Viewpoint

Jewish-Palestinian ‘Standing Rock’ emerges

Jewish and Palestinian peace activists are building their own Standing Rock on the West Bank.
Jewish and Palestinian peace activists are building their own Standing Rock on the West Bank. AP

In the 50 years since Israel occupied the West Bank, in June 1967, Palestinians have tried myriad strategies to end foreign military rule without success. They have sought freedom through violent and peaceful means, including years spent talking to reluctant Israeli officials. Yet Palestinian activists have found a productive way forward: They are joining forces with outsiders, including sympathetic Israelis and diaspora Jews, to form strategic nonviolent alliances.

Traditionally, Israeli peace groups have limited their activities to Israel proper, holding rallies in opposition to government policies in the comfort of Tel Aviv. Rarely have they crossed the green line to show true solidarity with Palestinians. And those Israeli peaceniks who did cross over did so only for a short protest or meeting, at the end of which they returned home.

A breakthrough occurred recently when a coalition of five Palestinian, Israeli and Jewish diaspora groups, inspired by the Standing Rock protests in the United States, created Sumud Freedom Camp in the West Bank village of Sarura, in South Hebron.

The area is under full control of the Israeli military. Its Palestinian residents live in fear of violence from soldiers and Israeli settlers alike and are under constant pressure to leave the area so Israel can appropriate the land.

The point of the camp is to draw attention to this problem, reclaim the land for Palestinians and rehabilitate the village, which is in disrepair. It’s an act of radical civil disobedience through continuous presence.

Participants in this campaign, which began May 18 and continues to this day, vowed to stay put even if the Israeli army tried to remove them physically. Three times in the first 12 days, Israeli troops raided the camp and confiscated tents, sound equipment and even a car belonging to a local Palestinian. But no one was arrested. The coalition resisted nonviolently and after every army incursion they rebuilt their tents.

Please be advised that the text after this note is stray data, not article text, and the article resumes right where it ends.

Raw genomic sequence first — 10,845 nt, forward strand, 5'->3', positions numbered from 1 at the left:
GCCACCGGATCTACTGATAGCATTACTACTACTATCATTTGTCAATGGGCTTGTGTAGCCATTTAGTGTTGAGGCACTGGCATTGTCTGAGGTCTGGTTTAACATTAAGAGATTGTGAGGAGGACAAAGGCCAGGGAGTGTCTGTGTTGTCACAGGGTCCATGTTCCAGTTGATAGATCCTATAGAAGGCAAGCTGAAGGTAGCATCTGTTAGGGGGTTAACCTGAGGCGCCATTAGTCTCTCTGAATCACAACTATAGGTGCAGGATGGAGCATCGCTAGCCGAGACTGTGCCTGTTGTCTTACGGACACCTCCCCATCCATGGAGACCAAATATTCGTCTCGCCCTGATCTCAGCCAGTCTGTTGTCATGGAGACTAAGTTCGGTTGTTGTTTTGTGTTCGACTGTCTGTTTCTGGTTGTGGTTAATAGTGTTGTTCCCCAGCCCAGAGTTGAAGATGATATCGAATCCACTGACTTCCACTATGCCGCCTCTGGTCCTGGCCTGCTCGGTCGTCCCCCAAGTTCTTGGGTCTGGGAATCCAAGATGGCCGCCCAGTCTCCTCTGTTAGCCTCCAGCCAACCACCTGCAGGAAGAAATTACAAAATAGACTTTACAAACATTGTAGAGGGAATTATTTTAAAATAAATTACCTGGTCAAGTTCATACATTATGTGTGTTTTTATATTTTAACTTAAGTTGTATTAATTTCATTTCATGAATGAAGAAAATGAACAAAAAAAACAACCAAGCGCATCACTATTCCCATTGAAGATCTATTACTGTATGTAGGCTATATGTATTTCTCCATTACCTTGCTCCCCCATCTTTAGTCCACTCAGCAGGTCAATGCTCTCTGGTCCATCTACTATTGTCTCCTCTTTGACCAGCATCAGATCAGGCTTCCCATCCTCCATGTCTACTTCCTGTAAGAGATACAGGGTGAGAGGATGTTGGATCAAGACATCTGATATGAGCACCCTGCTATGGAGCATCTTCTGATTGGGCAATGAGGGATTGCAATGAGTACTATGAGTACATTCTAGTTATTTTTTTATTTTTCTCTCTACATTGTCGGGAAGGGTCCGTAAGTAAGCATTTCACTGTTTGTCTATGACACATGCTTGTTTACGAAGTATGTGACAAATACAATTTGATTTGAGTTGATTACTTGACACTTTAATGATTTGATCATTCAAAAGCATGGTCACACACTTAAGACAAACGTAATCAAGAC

If Palestinians alone had built Sumud, it would no doubt have been dismantled by now. But the presence of Israelis and diaspora Jews confers a measure of security. The camp survives due to solidarity, and local Palestinians are grateful. They’ve begun making daily visits to bring food, and many broke the Ramadan fast with their new comrades.

Sumud, which means “steadfastness” in Arabic, is actually one of several examples of a nonviolent alliance between Palestinians and Jews, who are bonding together to support the inalienable right of Palestinians to live in their homes and on their land independent of military occupiers.

On May 16, after the group Jewish Voices for Peace and Palestinian rights activists realized that the cash payment giant PayPal had excluded Palestinians from using its service – while including Israelis and Israeli settlers – they staged a demonstration outside the company’s San Jose, Calif., headquarters. They also circulated a petition that was eventually signed by 180,000 people around the world.

The alliance between Palestinians and supportive Jews is reminiscent of the period in the U.S. civil rights movement when white activists traveled to the South to join forces with black activists, instead of simply voicing their displeasure from far away.

While these efforts at alliance might be limited in nature and scope, they may represent the most effective way yet for Palestinians to regain their national rights.

Kuttab is a Palestinian journalist and former professor of journalism at Princeton University.

Kuttab
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